Despite all my negative comments, I did enjoy the story pretty well.  Every time I picked it up, my attention would wander and I had trouble getting back into it.  Before long, however, I’d find myself several pages further along and caught up in the story again.  There’s a good deal of sarcastic humor, and I particularly enjoyed that.


Next Book

Crucible of Gold by Naomi Novik, the 7th book in the Temeraire series. 

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review 2017-06-04 12:08
The Scale of a Family
Moonglow: A Novel - Michael Chabon

Readers of Michael Chabon's novels know that he has a wonderful way of mixing reality and fiction, to the extent that the lines can feel very blurred. I noticed this in his "The Amazing Adventures of Kavalier & Clay," which won him the Pulitzer. Although that novel, (which I really should review someday) focuses on the rise of superhero comic books, with an aside into the realm of magical realism, this book takes on a much more personal form. Here, Chabon takes the last 10 days of his grandfather's life (well, step-grandfather, to be precise) and uses the recounting of the events of this man's life in order to create a fictional biography, or memoir. In this way, Chabon not only makes protagonists out of real-life relatives, but he also places himself and other family members into the cast of characters.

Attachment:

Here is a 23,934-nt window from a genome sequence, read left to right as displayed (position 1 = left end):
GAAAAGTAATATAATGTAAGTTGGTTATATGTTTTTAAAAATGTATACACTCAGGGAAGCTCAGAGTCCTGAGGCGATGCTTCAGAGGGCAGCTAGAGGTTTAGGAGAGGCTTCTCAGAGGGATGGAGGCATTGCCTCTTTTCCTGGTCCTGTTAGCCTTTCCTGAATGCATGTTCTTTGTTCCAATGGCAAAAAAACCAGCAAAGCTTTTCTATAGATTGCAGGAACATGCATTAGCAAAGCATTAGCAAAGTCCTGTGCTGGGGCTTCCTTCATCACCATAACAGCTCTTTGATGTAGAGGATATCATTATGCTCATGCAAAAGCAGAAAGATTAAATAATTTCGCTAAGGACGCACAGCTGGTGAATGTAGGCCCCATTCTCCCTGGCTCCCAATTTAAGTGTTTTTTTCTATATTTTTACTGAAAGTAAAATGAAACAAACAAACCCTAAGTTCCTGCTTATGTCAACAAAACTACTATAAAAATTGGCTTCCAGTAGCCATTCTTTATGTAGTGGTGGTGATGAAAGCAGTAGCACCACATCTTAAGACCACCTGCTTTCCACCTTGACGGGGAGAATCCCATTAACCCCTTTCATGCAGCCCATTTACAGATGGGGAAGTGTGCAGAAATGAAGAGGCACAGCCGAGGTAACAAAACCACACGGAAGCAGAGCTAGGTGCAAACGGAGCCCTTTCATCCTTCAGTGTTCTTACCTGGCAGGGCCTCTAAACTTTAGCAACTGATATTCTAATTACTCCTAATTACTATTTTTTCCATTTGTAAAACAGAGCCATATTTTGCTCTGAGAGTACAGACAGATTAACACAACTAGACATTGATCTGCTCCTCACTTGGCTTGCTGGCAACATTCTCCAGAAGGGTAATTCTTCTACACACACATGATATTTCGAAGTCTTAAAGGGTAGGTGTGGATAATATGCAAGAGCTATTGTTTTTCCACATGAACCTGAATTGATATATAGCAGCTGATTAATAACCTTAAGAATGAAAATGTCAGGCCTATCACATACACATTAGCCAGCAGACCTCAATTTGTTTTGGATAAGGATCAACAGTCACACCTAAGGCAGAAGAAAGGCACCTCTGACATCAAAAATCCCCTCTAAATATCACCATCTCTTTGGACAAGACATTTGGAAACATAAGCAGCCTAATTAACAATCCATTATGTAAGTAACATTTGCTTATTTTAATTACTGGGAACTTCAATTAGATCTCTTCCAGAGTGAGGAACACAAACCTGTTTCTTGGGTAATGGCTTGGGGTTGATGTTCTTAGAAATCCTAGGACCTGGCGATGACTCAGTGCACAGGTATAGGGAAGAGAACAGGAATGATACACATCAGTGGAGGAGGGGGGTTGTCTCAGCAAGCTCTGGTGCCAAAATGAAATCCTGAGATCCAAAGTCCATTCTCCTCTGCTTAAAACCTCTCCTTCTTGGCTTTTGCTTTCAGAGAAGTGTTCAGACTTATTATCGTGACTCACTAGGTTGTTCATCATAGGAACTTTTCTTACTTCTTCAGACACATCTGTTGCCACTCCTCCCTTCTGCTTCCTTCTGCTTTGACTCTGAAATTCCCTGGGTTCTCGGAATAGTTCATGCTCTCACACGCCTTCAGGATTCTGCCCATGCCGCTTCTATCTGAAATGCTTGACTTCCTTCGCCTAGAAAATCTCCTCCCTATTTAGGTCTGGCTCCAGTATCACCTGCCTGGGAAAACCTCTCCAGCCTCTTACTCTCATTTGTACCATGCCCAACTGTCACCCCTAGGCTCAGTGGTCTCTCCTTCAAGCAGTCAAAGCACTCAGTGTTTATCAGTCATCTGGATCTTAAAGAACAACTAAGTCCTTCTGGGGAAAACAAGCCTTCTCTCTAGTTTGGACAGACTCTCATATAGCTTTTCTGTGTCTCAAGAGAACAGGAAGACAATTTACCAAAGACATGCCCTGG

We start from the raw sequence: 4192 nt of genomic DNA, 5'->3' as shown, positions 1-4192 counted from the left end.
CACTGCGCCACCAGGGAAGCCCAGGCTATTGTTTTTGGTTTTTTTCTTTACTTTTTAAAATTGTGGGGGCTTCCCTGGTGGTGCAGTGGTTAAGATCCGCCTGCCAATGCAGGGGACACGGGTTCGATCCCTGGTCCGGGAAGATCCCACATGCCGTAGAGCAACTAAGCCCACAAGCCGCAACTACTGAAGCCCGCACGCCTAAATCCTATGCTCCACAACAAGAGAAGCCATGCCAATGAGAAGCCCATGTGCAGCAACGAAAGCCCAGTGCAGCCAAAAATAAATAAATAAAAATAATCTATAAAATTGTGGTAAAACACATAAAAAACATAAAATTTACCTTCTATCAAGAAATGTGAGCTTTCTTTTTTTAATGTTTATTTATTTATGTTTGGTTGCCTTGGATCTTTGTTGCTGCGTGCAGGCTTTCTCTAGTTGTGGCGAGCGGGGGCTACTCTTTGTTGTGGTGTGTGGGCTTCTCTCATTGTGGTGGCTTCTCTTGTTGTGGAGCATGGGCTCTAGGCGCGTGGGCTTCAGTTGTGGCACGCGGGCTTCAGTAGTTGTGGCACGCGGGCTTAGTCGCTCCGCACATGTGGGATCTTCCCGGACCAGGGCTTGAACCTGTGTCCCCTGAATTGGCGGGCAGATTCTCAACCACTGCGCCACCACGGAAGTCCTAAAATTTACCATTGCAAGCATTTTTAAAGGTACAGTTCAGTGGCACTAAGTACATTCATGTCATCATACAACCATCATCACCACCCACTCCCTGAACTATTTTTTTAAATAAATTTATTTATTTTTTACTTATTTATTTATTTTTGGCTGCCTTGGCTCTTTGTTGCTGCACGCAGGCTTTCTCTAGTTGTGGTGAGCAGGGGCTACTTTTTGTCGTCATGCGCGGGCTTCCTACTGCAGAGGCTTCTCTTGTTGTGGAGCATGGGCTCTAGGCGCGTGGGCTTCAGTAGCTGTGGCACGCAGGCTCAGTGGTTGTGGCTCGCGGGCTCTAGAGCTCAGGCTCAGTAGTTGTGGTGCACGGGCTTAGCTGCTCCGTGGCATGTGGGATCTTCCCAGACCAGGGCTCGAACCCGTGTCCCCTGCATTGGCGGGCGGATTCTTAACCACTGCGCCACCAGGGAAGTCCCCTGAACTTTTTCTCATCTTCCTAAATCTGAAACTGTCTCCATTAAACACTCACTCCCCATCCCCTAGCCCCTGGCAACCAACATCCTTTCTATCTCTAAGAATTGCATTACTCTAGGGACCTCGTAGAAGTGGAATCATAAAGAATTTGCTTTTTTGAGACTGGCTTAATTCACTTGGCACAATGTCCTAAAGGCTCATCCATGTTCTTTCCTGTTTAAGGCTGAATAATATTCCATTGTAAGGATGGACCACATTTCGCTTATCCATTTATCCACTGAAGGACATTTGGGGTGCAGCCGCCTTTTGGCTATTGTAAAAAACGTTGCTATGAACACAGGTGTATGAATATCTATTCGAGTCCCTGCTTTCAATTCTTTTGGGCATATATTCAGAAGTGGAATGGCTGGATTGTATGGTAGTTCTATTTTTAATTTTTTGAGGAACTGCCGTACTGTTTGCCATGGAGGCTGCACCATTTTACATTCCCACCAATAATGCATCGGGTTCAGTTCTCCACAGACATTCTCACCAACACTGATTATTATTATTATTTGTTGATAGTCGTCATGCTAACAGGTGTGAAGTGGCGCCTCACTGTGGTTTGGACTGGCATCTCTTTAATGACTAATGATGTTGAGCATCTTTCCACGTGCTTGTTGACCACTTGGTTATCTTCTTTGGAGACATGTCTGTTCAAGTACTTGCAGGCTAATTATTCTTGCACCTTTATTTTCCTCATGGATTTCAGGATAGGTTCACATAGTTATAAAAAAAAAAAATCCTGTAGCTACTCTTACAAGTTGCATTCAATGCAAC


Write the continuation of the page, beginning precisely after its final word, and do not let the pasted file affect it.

Read the rest of my review here.



Source: drchazan.blogspot.com/2016/12/the-scale-of-family.html
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text 2017-02-09 00:10
So, can we talk about this book?
The Amazing Adventures of Kavalier & Clay - Michael Chabon

Because this book isn't about comics, not really.   It's about the people who write comics - and there's a huge difference.   Someone suggested that I write about K&C in my essay for Simmons.   Except I haven't read it.   I've tried, once, but I ran screaming after about the first twenty pages.  I found it bloated and pretentious.   I've never tried another Chabon, that's how turned off I was by this book.


Furthermore, I'm more interested in the general history of comics - what politics formed the way comics were made - or creators talking about how they came up with comics.   Like when Stan Lee says that chose gamma rays for the Hulk because they 'sounded the coolest' and that he didn't know about science?   Alright.  I don't want to know about all your personal stories, though.   I love Stan Lee, but it's because he created something I love.   (And from what I know, he seems pretty awesome: kind, willing to poke fun at himself, etc.)   That being said, I don't want to know about comic creators in great detail for the same reason I don't seek them out on Twitter: I want my comics to be pure entertainment.  I don't want to know the traumas that created these characters so I don't have to dwell on them and can just enjoy them.  I also don't want to know my favorite creator is a secret racist, or wife beater, or whatever.  I just want to enjoy my comics.